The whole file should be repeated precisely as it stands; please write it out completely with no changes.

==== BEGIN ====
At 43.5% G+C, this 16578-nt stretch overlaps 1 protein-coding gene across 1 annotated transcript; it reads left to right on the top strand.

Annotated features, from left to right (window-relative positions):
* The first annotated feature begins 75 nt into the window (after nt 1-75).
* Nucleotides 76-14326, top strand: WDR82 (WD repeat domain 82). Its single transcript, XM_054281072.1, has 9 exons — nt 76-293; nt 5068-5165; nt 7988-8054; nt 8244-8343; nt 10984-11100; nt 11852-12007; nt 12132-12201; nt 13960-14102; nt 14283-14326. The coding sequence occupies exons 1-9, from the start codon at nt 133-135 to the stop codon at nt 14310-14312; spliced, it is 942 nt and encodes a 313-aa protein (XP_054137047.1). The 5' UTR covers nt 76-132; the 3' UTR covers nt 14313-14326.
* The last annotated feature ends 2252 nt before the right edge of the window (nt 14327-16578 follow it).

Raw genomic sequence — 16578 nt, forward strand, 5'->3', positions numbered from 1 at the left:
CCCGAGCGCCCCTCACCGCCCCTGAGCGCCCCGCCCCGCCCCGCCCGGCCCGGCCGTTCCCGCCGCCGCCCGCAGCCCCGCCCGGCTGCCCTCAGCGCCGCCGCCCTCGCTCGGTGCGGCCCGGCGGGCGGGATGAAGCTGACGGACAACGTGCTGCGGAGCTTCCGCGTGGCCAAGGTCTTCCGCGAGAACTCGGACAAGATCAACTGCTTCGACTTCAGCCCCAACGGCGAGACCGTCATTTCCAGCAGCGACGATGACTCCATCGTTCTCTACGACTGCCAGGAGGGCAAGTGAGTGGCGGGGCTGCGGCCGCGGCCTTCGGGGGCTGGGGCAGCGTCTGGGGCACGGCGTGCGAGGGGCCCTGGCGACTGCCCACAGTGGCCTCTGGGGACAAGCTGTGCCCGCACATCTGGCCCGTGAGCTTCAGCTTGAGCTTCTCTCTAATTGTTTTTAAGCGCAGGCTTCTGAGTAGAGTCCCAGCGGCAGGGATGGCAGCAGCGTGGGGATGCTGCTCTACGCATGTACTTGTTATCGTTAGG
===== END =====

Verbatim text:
At 43.5% G+C, this 16578-nt stretch overlaps 1 protein-coding gene across 1 annotated transcript; it reads left to right on the top strand.

Annotated features, from left to right (window-relative positions):
* The first annotated feature begins 75 nt into the window (after nt 1-75).
* Nucleotides 76-14326, top strand: WDR82 (WD repeat domain 82). Its single transcript, XM_054281072.1, has 9 exons — nt 76-293; nt 5068-5165; nt 7988-8054; nt 8244-8343; nt 10984-11100; nt 11852-12007; nt 12132-12201; nt 13960-14102; nt 14283-14326. The coding sequence occupies exons 1-9, from the start codon at nt 133-135 to the stop codon at nt 14310-14312; spliced, it is 942 nt and encodes a 313-aa protein (XP_054137047.1). The 5' UTR covers nt 76-132; the 3' UTR covers nt 14313-14326.
* The last annotated feature ends 2252 nt before the right edge of the window (nt 14327-16578 follow it).

Raw genomic sequence — 16578 nt, forward strand, 5'->3', positions numbered from 1 at the left:
CCCGAGCGCCCCTCACCGCCCCTGAGCGCCCCGCCCCGCCCCGCCCGGCCCGGCCGTTCCCGCCGCCGCCCGCAGCCCCGCCCGGCTGCCCTCAGCGCCGCCGCCCTCGCTCGGTGCGGCCCGGCGGGCGGGATGAAGCTGACGGACAACGTGCTGCGGAGCTTCCGCGTGGCCAAGGTCTTCCGCGAGAACTCGGACAAGATCAACTGCTTCGACTTCAGCCCCAACGGCGAGACCGTCATTTCCAGCAGCGACGATGACTCCATCGTTCTCTACGACTGCCAGGAGGGCAAGTGAGTGGCGGGGCTGCGGCCGCGGCCTTCGGGGGCTGGGGCAGCGTCTGGGGCACGGCGTGCGAGGGGCCCTGGCGACTGCCCACAGTGGCCTCTGGGGACAAGCTGTGCCCGCACATCTGGCCCGTGAGCTTCAGCTTGAGCTTCTCTCTAATTGTTTTTAAGCGCAGGCTTCTGAGTAGAGTCCCAGCGGCAGGGATGGCAGCAGCGTGGGGATGCTGCTCTACGCATGTACTTGTTATCGTTAGG